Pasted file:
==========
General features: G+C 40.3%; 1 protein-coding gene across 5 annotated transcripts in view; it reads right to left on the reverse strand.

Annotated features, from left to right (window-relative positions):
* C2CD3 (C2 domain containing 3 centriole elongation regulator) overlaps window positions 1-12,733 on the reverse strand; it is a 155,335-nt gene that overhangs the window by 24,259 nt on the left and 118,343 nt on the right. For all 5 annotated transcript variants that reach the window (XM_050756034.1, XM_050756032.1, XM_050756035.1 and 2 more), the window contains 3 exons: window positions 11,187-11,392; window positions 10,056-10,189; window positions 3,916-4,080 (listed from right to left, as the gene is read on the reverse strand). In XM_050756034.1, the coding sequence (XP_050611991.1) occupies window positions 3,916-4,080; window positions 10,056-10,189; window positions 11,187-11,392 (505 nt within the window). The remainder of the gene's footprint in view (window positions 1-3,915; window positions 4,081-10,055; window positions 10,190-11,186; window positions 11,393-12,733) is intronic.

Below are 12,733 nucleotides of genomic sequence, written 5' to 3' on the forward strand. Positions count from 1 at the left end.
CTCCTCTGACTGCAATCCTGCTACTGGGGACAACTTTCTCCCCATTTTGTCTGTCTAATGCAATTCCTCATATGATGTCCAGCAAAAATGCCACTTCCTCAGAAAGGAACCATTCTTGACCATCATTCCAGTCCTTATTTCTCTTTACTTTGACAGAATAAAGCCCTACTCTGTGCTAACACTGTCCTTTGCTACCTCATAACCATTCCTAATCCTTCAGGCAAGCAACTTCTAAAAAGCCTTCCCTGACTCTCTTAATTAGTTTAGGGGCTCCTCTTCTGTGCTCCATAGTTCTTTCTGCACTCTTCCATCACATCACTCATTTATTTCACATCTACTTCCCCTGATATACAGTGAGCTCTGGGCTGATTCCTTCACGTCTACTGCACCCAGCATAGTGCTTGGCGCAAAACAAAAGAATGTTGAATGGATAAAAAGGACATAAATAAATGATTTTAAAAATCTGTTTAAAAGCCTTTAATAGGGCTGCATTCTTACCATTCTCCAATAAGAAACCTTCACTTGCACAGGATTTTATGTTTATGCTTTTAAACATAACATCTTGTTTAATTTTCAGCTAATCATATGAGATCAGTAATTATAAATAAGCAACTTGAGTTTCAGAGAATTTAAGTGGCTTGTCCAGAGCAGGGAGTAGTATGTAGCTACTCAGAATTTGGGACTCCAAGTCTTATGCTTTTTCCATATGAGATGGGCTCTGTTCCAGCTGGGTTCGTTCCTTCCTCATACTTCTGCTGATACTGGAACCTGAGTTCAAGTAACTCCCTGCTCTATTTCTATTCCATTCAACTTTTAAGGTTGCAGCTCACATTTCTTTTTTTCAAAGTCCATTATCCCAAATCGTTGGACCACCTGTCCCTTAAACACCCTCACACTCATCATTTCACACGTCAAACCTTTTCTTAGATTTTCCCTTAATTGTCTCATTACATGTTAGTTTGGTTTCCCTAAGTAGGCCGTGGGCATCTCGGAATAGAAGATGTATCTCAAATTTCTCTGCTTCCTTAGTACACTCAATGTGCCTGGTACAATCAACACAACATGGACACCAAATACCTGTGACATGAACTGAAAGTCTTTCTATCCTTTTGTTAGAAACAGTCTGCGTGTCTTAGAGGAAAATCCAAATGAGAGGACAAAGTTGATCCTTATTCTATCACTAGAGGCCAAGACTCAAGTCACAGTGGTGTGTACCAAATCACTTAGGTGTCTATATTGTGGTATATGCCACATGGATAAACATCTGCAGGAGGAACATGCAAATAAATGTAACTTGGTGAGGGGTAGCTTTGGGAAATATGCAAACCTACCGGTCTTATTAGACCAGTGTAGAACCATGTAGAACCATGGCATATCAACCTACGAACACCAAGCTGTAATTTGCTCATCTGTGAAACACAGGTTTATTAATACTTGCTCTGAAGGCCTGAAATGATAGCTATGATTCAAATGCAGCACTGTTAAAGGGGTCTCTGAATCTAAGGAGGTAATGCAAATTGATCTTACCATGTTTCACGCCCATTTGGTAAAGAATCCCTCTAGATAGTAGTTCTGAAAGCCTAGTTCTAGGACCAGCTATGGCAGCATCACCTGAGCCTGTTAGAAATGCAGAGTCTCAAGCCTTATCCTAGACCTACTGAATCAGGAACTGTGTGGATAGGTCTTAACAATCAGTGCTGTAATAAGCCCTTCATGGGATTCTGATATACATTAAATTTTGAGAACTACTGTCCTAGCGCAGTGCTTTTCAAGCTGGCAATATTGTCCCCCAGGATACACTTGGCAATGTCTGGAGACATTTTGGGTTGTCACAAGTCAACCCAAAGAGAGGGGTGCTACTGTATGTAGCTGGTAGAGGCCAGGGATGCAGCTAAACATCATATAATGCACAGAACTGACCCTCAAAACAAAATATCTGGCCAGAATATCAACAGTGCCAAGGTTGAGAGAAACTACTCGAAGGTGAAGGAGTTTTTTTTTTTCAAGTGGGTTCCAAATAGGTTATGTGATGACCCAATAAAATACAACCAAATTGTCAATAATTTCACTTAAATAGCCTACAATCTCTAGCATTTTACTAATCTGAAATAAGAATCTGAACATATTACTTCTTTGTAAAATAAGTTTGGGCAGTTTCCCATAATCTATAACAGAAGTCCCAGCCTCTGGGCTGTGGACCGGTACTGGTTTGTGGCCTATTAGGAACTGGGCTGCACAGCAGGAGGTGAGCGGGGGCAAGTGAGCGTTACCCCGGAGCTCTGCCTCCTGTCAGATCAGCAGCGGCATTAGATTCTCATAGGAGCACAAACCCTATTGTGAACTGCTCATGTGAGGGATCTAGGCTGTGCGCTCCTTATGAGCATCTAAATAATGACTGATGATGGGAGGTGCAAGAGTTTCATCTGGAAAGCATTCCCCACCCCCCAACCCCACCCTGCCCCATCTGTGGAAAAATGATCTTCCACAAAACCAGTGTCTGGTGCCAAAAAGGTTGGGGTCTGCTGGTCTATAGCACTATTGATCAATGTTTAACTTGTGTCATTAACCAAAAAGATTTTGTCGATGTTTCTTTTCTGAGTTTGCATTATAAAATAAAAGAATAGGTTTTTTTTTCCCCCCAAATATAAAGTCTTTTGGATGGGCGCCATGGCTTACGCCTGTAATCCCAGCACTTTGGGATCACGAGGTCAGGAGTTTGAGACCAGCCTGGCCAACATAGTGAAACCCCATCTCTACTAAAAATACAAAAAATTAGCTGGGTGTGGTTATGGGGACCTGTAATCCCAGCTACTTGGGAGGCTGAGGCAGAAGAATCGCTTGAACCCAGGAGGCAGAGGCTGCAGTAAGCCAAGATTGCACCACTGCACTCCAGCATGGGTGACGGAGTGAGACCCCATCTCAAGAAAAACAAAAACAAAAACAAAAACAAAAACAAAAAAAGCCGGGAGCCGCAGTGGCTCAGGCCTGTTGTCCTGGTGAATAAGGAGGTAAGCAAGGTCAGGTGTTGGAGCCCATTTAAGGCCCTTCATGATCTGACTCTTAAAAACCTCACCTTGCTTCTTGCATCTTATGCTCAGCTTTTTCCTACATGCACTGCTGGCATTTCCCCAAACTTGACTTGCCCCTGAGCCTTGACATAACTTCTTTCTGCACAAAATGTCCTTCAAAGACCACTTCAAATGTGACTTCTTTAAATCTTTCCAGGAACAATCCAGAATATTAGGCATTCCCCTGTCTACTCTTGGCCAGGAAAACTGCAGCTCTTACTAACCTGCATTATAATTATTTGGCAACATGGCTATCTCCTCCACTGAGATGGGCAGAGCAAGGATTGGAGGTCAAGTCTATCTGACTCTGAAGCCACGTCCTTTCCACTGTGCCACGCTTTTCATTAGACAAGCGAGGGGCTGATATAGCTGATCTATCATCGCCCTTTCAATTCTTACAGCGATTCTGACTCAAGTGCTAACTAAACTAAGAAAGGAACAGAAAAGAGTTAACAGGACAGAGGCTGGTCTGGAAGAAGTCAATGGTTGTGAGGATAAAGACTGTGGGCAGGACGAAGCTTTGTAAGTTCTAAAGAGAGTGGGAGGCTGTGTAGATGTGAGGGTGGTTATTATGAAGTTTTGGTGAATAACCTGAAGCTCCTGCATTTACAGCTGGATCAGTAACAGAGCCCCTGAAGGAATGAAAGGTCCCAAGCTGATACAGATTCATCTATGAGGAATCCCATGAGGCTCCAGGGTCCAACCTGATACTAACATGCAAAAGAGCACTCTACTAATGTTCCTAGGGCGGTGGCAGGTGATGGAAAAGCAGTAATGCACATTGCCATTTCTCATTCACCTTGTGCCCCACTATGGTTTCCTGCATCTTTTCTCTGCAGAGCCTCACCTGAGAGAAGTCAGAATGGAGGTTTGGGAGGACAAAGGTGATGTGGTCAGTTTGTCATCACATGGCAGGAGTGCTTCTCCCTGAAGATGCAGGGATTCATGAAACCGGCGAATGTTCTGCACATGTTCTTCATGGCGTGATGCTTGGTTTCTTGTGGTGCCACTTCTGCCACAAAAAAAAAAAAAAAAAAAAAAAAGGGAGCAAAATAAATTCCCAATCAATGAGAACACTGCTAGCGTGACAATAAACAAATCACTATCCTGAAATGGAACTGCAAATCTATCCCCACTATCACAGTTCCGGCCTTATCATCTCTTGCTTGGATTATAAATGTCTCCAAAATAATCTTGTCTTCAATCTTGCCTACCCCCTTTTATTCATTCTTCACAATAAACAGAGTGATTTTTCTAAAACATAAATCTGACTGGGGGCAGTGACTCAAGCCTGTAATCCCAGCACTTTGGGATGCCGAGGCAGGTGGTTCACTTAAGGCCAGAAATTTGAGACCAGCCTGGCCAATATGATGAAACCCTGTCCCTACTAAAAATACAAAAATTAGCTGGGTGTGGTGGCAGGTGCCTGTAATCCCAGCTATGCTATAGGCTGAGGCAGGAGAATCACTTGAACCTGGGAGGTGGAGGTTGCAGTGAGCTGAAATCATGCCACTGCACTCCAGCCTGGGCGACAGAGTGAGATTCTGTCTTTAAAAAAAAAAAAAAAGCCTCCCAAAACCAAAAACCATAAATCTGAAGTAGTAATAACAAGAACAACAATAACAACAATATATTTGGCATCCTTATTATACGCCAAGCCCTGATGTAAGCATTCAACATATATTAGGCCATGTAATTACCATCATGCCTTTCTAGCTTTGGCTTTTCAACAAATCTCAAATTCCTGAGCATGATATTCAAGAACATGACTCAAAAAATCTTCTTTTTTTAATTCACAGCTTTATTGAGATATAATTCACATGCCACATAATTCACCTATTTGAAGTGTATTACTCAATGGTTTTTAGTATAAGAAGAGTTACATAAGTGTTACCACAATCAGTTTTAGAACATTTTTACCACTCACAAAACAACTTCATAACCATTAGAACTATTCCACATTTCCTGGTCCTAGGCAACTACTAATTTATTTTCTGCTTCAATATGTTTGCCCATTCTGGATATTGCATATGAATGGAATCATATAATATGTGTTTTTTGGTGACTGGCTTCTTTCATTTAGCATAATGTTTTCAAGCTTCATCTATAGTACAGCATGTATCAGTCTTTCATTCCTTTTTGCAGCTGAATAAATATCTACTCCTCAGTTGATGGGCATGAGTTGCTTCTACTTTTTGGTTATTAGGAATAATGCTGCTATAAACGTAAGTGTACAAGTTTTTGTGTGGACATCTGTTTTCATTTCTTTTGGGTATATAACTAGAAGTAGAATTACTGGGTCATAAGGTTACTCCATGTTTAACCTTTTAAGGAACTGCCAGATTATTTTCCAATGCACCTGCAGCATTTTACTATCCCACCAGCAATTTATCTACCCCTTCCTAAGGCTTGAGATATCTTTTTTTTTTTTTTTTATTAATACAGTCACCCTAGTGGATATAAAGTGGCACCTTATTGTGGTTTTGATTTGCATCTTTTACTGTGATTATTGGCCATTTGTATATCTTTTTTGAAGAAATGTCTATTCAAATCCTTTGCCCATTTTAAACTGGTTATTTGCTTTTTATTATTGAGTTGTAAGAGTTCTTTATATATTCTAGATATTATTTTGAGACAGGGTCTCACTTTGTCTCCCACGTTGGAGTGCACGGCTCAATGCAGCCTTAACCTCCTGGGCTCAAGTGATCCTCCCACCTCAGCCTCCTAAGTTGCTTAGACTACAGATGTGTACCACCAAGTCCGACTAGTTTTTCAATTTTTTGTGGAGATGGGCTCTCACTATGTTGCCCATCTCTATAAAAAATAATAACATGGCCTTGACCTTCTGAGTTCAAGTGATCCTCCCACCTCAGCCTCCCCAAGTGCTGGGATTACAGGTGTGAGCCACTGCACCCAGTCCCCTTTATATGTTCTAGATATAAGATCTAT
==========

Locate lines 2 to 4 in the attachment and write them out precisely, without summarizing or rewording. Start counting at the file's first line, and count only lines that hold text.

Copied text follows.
Annotated features, from left to right (window-relative positions):
* C2CD3 (C2 domain containing 3 centriole elongation regulator) overlaps window positions 1-12,733 on the reverse strand; it is a 155,335-nt gene that overhangs the window by 24,259 nt on the left and 118,343 nt on the right. For all 5 annotated transcript variants that reach the window (XM_050756034.1, XM_050756032.1, XM_050756035.1 and 2 more), the window contains 3 exons: window positions 11,187-11,392; window positions 10,056-10,189; window positions 3,916-4,080 (listed from right to left, as the gene is read on the reverse strand). In XM_050756034.1, the coding sequence (XP_050611991.1) occupies window positions 3,916-4,080; window positions 10,056-10,189; window positions 11,187-11,392 (505 nt within the window). The remainder of the gene's footprint in view (window positions 1-3,915; window positions 4,081-10,055; window positions 10,190-11,186; window positions 11,393-12,733) is intronic.

Below are 12,733 nucleotides of genomic sequence, written 5' to 3' on the forward strand. Positions count from 1 at the left end.